Part-time New Pornographer Dan Bejar returned with what will surely be remembered as his magnum opus. 'Destroyer's Rubies' is lyrically superb, his songs deploying dozens of people, places and references that have their own wiki attempting to connect them all. And if you give up attempting to decode it, the catchy tunes and excellent musicianship make it a glorious listen on its own.

10. My Latest Novel - Wolves

A delicate, spine-tingling debut, 'Wolves' marked My Latest Novel as a cut above their twee, gentle indie peers. Full of storytelling, strings and Scottish accents, it's quiet and dreamy but always commands attention. On gorgeous singles 'Sister Sneaker Sister Soul' and 'The Hope Edition', their formula proved unbeatable.

Mike Mantin's Singles of 2006

1. The Shins - Phantom Limb

The Shins don't make their full, triumphant return until January, when new album 'Wincing The Night Away' finally gets released, but they're just in time to top my list with an incredible comeback single. Uplifting, catchy and addictive, with James Mercer's vocals sounding especially sweet, this is damn good proof that 2007 will be all theirs.

2. Guillemots - Made-Up Lovesong #43

Delivering a rather patchy album, Guillemots instead focused all their energy and effort into this truly glorious single. Plus, in that opening line, they put in a contender for lyric of the year: the sweet reassurance that "I love you through sparks and shining dragons, I do".

3. Jeremy Warmsley - I Promise

The warmest, most memorable song on an album full of gems. We find Jeremy Warmsley at his most hopelessly romantic, his cry of "you are the dream I forgot to have" beaten only by Fyfe of the Guillemots (see above). Plus it has the best pronunciation of the word 'belly' ever.

4. Broken Social Scene - Fire Eye'd Boy

The last single from the Album of 2005, this was probably the closest thing it had to a pop song. Loud and danceable, even if the beat's buried under layers and layers of guitar, it brought with it a surprisingly amusing video and a stunning performance on David Letterman, both easily found with a bit of YouTubing.

5. Liars - The Other Side Of Mt. Heart Attack

It's a testament to Liars' diversity and unpredictability that they can surprise people by delivering a three-minute pop song. Completely different from the difficult, strange sounds of their album 'Drum's Not Dead', the single version of its final track is delicate and sweet, a welcome change for a band who started their previous album with cries of "Blood! Blood! Blood!"

6. The Hold Steady - Chips Ahoy!

Fiddly solos, "woah-ho"s and honky-tonk piano very often ends in derivative disaster but, in the hands of "America's best bar band", it sounds great. Helped by some superior lyric writing, 'Chips Ahoy!''s three (of course) minutes of rawk made it a classic single.

7. Islands - Rough Gem

The only single from Album of the Year 'Return To The Sea', this goes at least some way to encapsulating Islands' brilliance, full of playful keyboards and bouncy basslines, with the lyrics turning their attention to the diamond trade.

8. Forward, Russia! - Twelve

19 songs and counting (are they still doing that?), number twelve is still the finest, desperately throwing shouts and frantic guitar-fiddling at the listener and ending just as you've begun to comprehend it all. The perfect length, it's the most repeat-able song of the year.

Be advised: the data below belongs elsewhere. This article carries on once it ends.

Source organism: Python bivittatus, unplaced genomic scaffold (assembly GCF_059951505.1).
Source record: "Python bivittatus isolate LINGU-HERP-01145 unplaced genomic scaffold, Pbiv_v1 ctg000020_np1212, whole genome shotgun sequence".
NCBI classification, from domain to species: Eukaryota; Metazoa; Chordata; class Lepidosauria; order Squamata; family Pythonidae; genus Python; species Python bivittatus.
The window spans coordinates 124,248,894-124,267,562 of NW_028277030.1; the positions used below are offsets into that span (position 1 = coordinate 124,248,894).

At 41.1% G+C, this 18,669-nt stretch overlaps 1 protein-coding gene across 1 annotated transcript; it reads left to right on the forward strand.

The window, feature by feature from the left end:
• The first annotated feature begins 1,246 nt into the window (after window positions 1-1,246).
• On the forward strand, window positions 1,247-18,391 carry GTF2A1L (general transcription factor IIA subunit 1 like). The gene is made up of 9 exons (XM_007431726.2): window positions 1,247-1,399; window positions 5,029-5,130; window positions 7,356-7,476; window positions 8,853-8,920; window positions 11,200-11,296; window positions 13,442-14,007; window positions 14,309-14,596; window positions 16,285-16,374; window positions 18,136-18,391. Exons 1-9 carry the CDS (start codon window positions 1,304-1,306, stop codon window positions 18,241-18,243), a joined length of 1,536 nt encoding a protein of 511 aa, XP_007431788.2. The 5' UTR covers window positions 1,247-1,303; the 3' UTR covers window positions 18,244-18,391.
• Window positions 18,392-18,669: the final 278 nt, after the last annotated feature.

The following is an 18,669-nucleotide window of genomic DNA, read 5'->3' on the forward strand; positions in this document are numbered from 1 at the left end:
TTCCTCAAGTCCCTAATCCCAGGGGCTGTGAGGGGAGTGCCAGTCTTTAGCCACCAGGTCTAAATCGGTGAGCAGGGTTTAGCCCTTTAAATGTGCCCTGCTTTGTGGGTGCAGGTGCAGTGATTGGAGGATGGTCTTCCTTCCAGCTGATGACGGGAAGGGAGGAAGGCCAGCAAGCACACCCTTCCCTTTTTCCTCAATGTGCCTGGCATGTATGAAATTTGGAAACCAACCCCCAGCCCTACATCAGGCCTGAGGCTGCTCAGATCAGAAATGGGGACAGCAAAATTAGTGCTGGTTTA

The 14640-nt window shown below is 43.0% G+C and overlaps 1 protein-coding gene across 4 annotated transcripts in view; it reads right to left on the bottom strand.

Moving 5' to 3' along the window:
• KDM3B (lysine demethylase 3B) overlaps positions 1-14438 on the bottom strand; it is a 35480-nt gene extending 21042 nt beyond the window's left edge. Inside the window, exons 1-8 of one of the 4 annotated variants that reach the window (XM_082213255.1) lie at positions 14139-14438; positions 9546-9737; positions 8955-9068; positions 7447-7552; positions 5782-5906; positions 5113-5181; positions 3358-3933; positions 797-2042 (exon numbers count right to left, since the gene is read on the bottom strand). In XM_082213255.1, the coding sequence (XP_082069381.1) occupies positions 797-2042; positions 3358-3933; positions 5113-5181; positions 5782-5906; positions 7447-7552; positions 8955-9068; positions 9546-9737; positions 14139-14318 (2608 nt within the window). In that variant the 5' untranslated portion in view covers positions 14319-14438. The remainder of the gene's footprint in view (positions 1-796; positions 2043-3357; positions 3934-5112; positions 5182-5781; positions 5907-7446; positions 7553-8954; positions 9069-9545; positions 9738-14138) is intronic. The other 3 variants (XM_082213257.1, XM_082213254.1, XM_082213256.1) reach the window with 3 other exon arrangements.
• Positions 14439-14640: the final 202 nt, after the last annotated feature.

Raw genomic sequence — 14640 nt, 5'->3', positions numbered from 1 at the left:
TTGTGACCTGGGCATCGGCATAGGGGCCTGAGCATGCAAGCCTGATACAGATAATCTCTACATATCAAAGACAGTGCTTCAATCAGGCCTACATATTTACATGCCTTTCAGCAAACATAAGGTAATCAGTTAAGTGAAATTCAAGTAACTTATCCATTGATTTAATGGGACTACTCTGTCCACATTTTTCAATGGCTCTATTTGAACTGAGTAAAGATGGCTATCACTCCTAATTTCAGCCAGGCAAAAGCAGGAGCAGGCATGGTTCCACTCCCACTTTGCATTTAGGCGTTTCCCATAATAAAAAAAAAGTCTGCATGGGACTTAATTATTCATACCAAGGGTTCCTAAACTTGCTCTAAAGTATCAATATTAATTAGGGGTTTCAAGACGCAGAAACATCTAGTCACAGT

9. Love Is All - Busy Doing Nothing

Sweden's been producing a lot of quiet shoegazing and gentle indie-pop recently - see Peter Bjorn And John and The Radio Dept for this year's examples - but Love Is All were quite different. This standout single was all aggressive female vocals and piercing blasts of saxophone. Highly addictive.

10. Two Gallants - Steady Rollin'

A tale set to classic Americana, with cues clearly taken from label boss Conor Oberst. This is duo Two Gallants at their slightly terrifying finest, also a highlight of their live set (though it was quite disturbing hearing the crowd cheer during the immortal lines "I shot my wife today/Dumped her body in the Frisco bay").

Tim Miller's Albums of the year 2006.

1. iForward, Russia! - Give Me a Wall

The at times visceral assault on the senses that is iForward, Russia!'s debut isn't what sets it apart. It's the way it mixes said battering with catchy riffs and melodic vocals, without pinning down their secret formula: unforgiving in its sense of roaring passion and frenzied musicianship, yet cutting some slack with its memorable choruses and guitar lines. Simply, iF,R! threw the gauntlet down to every band in indie this year, and showed exactly how to make a debut album in music today.

2. The Long Blondes - Someone to Drive You Home

iForward, Russia! were, in fact, oh so nearly pipped at the post by Sheffield 5-piece The Long Blondes when their debut was released in November. The trouble was, for Kate Jackson and her troupe, everyone who'd been excitedly monitoring the Blondes' progress over the last 18 months or so knew exactly how good it could be - and it was. A near-perfect blend of kitchen-sink dramas, sung in Jackson's velvet tongue, backed by hook-tastic guitars and pompous stomping beats, the only thing to hold back The Long Blondes this year was that by the time they finally came to unleashing their brilliance on the world, everyone was already clued up.